I’ve already blogged about henna in East Africa here, and of course I’ve done several posts about henna in North Africa (e.g. here, here, and here), so I figured it was time for West African henna traditions to get their time to shine.
Henna has been a part of West African culture for at least a thousand years. While it is likely that henna has been growing in North Africa as early as the Roman period, the oldest record that we have of henna in the region of West Africa is from the medieval Andalusi geographer al-Bakri (ca. 1014-1094), who writes in his book Kitāb al-Masālik wa-al-Mamālik (“The Book of Roads and Kingdoms”):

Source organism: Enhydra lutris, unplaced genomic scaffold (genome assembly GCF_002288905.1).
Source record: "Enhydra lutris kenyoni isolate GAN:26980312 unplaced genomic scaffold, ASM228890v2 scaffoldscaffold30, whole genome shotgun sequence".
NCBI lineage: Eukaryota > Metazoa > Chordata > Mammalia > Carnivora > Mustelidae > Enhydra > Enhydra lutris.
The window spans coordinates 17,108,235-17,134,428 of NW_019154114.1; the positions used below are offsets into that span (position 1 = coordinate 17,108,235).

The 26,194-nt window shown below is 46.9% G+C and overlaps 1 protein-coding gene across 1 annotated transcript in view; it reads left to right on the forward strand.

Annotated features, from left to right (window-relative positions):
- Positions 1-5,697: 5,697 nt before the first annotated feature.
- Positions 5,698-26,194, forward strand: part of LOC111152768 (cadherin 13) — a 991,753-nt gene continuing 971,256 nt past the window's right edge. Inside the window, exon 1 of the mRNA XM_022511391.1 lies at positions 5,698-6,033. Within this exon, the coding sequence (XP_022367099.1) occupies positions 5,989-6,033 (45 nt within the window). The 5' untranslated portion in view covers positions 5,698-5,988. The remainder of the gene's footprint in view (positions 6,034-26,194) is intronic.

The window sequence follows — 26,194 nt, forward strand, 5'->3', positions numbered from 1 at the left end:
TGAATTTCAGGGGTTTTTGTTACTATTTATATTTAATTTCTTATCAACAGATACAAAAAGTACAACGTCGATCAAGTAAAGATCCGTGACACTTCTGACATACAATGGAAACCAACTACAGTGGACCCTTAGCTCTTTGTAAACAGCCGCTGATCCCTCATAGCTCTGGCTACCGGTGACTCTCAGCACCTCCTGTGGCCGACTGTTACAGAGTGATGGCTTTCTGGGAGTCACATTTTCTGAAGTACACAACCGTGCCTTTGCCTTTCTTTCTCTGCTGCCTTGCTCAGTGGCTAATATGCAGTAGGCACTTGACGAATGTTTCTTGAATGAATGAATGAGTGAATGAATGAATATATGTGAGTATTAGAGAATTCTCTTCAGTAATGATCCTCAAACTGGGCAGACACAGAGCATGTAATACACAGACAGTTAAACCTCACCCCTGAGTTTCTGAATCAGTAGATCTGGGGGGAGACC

|Woman applying henna for Eid, Burkina Faso, 2012.|
Photo by Bridget Roby.
Awdaghust [is] a flourishing place, a large town containing markets, numerous palms and henna trees… Excellent cucumbers grow there, and there are a few small fig trees and some vines, as well as plantations of henna which produce a large crop.
Today Awdaghust (or Aoudaghost) is an archaeological site located in south-central Mauritania, but in the Middle Ages it was an important oasis town for trans-Saharan caravans of gold and salt, under the control of the Ghana Empire (not to be confused with the modern country of Ghana). In fact, henna may have been growing there even earlier, since scholars have suggested that al-Bakri is likely borrowing this information from the 10th-century writer al-Warraq (McDougall 1985, pg. 7).